Published: 13th September 2019
Dropout rate of Muslim students high in West Bengal, says MHRD study
In the advisories, the state government has been asked to study the National Achievement Survey's report thoroughly
Nearly 22 per cent Muslim students in West Bengal stopped going to schools at the secondary level while the figure is 21 per cent in higher secondary level over a period of past one year, revealed an MHRD study. On May 28, in a meeting held between the officials of the ministry and secretary, school education, West Bengal, Manish Jain and other officials of the state government's education department, the startling fact was revealed.
The representatives from Bengal were asked to find out the reasons behind the scenario. The ministry also gave a series of advisories to Jain and other officials. The officials of the state education department expressed their concern over the issue. ''Other than the mid-day meal scheme, special grants are allotted for the students from the minority community. We give them textbooks, uniforms and bicycles free of cost other than stipend facilities. All the district magistrates have been asked to engage their teams to find out the reasons behind the situation from ground-level,'' said an official of the education department.
In the advisories, the state government has been asked to study the National Achievement Survey's report thoroughly. The state government has also been asked to contact the dropout students and their guardians and convince them to bring the students back to schools with utmost priority. The survey also targeted students of Class V and Class VIII to know their skill in Bengali and English languages and in mathematics as well.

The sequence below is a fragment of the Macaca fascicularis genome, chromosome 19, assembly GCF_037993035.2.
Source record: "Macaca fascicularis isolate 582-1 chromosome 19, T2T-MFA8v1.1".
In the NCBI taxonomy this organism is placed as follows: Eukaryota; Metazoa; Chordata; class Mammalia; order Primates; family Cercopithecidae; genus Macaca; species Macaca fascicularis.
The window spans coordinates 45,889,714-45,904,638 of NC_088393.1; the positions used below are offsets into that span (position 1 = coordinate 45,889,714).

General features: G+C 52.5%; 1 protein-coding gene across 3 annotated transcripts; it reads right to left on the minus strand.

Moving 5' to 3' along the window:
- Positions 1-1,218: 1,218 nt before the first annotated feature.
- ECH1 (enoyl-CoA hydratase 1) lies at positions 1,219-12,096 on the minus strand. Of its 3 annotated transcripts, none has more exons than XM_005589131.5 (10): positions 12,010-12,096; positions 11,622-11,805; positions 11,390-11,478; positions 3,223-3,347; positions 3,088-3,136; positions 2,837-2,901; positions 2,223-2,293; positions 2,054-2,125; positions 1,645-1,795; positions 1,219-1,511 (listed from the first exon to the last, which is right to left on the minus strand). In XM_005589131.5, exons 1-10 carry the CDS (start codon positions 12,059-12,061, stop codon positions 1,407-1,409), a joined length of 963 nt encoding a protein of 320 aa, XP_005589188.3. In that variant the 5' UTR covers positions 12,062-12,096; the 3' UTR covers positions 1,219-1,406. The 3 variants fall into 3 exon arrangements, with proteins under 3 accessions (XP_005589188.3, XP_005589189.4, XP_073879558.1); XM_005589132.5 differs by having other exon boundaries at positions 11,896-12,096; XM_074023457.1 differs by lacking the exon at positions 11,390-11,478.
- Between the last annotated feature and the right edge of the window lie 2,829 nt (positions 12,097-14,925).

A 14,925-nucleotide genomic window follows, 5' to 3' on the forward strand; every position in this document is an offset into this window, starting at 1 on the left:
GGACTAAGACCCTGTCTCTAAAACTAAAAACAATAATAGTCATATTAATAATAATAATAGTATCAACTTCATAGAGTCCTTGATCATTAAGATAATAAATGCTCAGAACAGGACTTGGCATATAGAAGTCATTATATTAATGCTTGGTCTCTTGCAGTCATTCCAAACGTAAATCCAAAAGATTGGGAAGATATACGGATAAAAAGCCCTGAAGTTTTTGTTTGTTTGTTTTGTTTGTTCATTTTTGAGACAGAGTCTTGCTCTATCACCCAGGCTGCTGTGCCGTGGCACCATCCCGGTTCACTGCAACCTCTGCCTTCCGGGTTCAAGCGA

''The ministry's report mentioned about the poor knowledge of the students in these three subjects raising a question on the quality of teaching in schools. The report suggested to ensure one teacher for 35 students,'' said an official. The official pointed out in many remote pockets of the state, the dropout students are the first generation who went to school. ''The ambience at their homes is not at all supportive. Parents prefer to engage their school-going children in other works to earn money. In addition, presently students' promotion to next classes is not restricted up to Class VIII. Once the students start facing exams from Class IX, many stops coming to school,'' he said